The marina office closes at 3.30pm but the security guard showed us to the room we had booked for the night.

Thursday morning we busied ourselves about the boat and a workman applied the anti-fouling top coat to the propellers. Then, at the allotted hour a huge crane arrived and straddled our boat.

Dick had vanished into the office, negotiating the final bill, when the boat was deposited into the water. We are not permitted to travel on the boat while it is being carried to the dock or while it is lowered into the water. This posed me a problem. How I could get back onto the boat? The guy with the control for the crane moved the boat off centre and by taking an enormous stride and a huge act of  faith, I managed to bring my other leg over and climbed aboard onto the port hull bow.

Dick and a “techie” boarded the boat with ease. Both are taller than me, with longer legs.

We were glad that we make a point of having an expert on board when we first switch on the engines following a winter ashore. There was a problem with the starboard engine and required enlisting the assistance of 2 more expert experts to identify the source of the problem. It appears that a solid state amplifier had failed.  The good news is that we can still use the engine while we await the replacement part.

Dick had been told by a dealer in Holland that there are only 3 spare units in the entire world. One doesn’t expect a solid state item to fail. The price, though he had none in stock, was half the price of the part, which was in stock and which we could purchase from the UK. Fortunately, the part was also available in Australia, at just over half the cost of buying it in the UK. When the shops open again tomorrow, we will attempt to get a price and availability from the local dealer.

Late afternoon we were tied up alongside the outer wall of the marina, at Prevasa town quay, just behind a Swedish monohull. The couple aboard, both younger than ourselves, are teachers on a gap year, which started last June. They departed Saturday morning, traveling northward into heavy weather, planning to reach Croatia on 1st May.

Friday evening, in the nearby square, about 8 o’clock, chanting was broadcast from loud speakers, reminiscent of the Imam. This was calling the local people to take part in a parade which didn’t reach the square until almost 10 o’clock. A man carrying a large wooden cross, on the top of which were 4 lighted candles, passed us by, followed by a priest, in full regalia, with supporting cast.. Behind the priest was a construction covered in flowers, supported at shoulder level. This construction resembled the framework which carried the ark, in Raiders. Bringing up the rear were a multitude of people, many carrying lighted candles. The chanting over the load speakers continued.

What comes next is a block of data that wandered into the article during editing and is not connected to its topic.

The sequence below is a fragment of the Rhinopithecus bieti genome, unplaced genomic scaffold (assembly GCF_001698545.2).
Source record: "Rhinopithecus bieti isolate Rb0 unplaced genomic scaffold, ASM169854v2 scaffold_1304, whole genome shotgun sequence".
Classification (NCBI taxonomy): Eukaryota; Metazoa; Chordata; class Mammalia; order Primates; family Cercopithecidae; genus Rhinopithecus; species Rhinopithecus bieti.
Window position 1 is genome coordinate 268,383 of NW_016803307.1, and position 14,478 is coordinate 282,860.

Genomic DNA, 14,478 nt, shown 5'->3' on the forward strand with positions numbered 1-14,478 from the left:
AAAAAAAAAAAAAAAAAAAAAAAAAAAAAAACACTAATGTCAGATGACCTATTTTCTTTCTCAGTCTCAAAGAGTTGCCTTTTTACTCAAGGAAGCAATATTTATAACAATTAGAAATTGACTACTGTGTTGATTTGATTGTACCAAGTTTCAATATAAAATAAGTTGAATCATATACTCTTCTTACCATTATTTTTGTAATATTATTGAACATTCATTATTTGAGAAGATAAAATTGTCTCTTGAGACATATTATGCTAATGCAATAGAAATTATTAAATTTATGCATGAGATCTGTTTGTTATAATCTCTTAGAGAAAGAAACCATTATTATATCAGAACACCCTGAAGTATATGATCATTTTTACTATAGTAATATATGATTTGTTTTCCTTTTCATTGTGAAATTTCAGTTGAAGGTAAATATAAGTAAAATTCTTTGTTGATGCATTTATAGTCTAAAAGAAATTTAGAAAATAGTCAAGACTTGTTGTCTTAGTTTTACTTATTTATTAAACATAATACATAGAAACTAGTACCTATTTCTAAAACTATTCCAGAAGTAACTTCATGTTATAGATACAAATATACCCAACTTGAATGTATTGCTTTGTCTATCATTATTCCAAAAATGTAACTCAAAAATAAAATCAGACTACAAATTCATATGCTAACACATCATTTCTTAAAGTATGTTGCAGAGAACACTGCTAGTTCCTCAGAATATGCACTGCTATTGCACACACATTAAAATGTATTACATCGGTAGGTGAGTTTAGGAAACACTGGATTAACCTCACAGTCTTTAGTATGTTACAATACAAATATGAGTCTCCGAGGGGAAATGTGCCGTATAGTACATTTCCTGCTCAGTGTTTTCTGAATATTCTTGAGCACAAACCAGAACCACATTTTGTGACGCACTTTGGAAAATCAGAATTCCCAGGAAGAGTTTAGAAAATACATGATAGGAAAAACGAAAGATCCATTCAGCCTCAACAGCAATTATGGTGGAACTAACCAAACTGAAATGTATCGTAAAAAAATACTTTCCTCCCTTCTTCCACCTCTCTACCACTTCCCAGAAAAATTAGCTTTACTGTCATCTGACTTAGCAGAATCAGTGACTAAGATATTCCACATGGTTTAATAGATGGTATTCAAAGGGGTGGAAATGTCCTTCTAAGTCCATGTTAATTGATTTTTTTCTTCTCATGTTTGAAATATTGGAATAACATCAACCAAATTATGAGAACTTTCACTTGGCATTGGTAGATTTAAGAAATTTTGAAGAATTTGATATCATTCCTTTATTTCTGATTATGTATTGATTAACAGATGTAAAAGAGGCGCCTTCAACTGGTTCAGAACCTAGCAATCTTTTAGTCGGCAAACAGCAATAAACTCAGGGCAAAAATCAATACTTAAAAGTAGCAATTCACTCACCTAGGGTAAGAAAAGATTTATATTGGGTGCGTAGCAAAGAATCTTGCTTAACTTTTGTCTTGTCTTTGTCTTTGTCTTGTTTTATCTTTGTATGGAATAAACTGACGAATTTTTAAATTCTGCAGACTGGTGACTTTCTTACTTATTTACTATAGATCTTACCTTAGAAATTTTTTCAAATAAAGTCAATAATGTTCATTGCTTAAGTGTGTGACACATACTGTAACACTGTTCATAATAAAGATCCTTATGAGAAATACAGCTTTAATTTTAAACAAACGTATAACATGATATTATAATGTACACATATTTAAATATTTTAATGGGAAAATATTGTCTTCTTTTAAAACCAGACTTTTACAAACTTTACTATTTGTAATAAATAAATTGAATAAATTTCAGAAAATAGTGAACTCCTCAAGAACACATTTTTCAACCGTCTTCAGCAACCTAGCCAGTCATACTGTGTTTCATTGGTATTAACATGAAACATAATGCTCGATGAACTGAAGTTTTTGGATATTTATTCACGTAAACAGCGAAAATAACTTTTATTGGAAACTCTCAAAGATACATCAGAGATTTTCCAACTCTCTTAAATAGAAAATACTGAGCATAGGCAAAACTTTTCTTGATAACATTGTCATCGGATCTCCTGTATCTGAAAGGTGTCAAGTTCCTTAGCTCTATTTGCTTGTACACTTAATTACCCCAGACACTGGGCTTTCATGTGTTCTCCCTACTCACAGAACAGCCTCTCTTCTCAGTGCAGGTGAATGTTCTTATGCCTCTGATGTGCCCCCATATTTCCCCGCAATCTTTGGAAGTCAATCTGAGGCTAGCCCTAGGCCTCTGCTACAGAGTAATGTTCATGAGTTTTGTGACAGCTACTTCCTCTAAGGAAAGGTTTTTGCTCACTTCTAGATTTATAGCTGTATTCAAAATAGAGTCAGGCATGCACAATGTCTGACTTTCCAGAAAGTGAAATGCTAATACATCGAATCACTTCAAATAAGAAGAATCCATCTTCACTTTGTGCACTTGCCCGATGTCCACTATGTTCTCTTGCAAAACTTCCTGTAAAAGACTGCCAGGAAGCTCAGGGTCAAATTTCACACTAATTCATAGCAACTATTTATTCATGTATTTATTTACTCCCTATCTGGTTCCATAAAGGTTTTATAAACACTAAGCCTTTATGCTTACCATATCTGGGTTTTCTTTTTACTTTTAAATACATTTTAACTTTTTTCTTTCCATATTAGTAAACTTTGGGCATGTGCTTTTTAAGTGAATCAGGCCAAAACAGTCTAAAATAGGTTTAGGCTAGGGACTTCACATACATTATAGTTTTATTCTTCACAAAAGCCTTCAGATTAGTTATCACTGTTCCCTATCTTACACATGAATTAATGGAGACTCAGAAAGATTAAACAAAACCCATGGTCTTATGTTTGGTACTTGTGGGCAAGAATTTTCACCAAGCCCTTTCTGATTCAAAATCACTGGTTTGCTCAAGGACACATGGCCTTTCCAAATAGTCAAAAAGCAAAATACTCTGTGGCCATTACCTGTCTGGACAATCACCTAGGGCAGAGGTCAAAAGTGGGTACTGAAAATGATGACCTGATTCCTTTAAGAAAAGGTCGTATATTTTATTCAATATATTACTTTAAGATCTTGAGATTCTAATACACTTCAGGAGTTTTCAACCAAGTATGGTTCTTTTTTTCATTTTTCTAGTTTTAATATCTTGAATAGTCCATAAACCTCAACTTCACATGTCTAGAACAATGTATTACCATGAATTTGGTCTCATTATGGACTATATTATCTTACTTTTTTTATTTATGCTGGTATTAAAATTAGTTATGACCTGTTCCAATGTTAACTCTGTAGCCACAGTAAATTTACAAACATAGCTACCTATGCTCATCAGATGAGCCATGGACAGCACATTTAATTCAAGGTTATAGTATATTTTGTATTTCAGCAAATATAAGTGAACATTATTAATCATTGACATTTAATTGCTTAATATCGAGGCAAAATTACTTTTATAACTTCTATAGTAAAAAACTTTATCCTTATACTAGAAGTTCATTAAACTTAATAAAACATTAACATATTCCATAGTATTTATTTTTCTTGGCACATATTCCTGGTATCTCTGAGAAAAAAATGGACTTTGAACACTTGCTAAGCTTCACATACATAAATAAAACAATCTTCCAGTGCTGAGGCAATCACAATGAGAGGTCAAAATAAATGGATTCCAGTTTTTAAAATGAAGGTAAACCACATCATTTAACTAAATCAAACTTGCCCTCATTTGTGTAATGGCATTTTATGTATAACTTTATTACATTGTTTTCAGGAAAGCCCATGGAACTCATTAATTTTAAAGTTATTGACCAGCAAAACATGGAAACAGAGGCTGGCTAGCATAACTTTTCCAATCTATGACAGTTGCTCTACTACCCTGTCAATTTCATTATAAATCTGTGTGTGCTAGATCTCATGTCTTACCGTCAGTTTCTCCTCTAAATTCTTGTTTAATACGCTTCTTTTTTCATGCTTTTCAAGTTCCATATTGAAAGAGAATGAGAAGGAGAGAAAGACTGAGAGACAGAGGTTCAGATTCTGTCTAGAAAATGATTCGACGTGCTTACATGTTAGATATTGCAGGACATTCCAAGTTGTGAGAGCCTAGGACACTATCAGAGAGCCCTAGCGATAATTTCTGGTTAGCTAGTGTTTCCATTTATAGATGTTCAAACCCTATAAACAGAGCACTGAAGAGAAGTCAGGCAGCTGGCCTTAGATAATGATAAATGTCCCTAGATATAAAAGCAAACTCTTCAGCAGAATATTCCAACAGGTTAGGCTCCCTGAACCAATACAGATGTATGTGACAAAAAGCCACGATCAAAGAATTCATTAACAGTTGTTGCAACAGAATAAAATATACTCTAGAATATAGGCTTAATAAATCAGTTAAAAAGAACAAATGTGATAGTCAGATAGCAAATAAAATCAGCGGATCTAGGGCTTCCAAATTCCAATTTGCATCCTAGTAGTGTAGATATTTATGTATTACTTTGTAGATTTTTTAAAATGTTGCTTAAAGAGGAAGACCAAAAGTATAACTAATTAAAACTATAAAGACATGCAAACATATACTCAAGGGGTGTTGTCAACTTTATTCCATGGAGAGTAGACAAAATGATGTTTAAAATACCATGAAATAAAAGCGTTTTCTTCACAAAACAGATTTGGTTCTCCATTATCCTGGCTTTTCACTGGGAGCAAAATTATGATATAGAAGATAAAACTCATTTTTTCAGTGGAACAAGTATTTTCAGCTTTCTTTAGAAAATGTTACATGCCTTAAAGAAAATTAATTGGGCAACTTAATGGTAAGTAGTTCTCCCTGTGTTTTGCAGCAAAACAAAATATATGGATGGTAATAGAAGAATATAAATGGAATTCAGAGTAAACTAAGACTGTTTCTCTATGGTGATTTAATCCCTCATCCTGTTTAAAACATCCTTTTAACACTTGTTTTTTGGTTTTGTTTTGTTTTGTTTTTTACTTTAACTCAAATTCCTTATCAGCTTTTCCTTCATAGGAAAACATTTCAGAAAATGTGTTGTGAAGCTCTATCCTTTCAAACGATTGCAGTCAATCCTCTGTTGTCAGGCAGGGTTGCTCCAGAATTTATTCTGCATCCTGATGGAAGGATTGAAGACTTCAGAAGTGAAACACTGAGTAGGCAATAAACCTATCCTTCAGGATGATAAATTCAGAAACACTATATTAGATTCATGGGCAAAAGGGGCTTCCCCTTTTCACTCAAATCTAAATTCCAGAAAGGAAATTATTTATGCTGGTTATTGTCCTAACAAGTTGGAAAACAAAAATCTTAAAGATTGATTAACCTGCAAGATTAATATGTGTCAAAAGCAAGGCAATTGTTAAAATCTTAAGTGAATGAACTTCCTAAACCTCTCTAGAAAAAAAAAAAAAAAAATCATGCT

Fishing with rod and line, or just a line, appears to be a very popular past-time in the Mediterranean, not least on the quayside against which we were moored.

After we had made the boat safe and while Dick was still ashore, one of the fishermen asked Dick how long we were planning to stay here.

“We have only just arrived”, said Dick, amused by the question, then went on to say that we expected to be here for a week.

A huge groan went up from the all the men fishing nearby. We had taken up a large portion of the quay which is used by the fishermen.

I went shopping and was thrilled to find a baker shop where I could obtain a 5Kg bag of bread flour. Subsequently, I believe that I have found the wholesaler and will check it out tomorrow when the shops open.

I tend to make my own bread when we are on board. It is wonderful to wake up to the smell of freshly cooked bread. It is also more convenient than having to take a dinghy ashore, when we are at anchor, to purchase fresh bread.

On Sunday afternoon a monohull with 3 chaps aboard arrived and we helped them to tie up their boat in front of us. They had sailed from Dubrovnik and were en-route to Turkey. Next morning they were gone before it was light. They were on a tight schedule.

We received an email from a couple that we had met here last year. They were in Corfu and would be arriving in Prevasa later today. The forecast was not good, with strong winds, increasing to force 7, in their face. We reserved the space in front of our boat, ready for their arrival.


Below:- Good Friday, night-time picture of "ark" ;  relaunching of Tucanon ; Good Friday, night-time picture of man carrying cross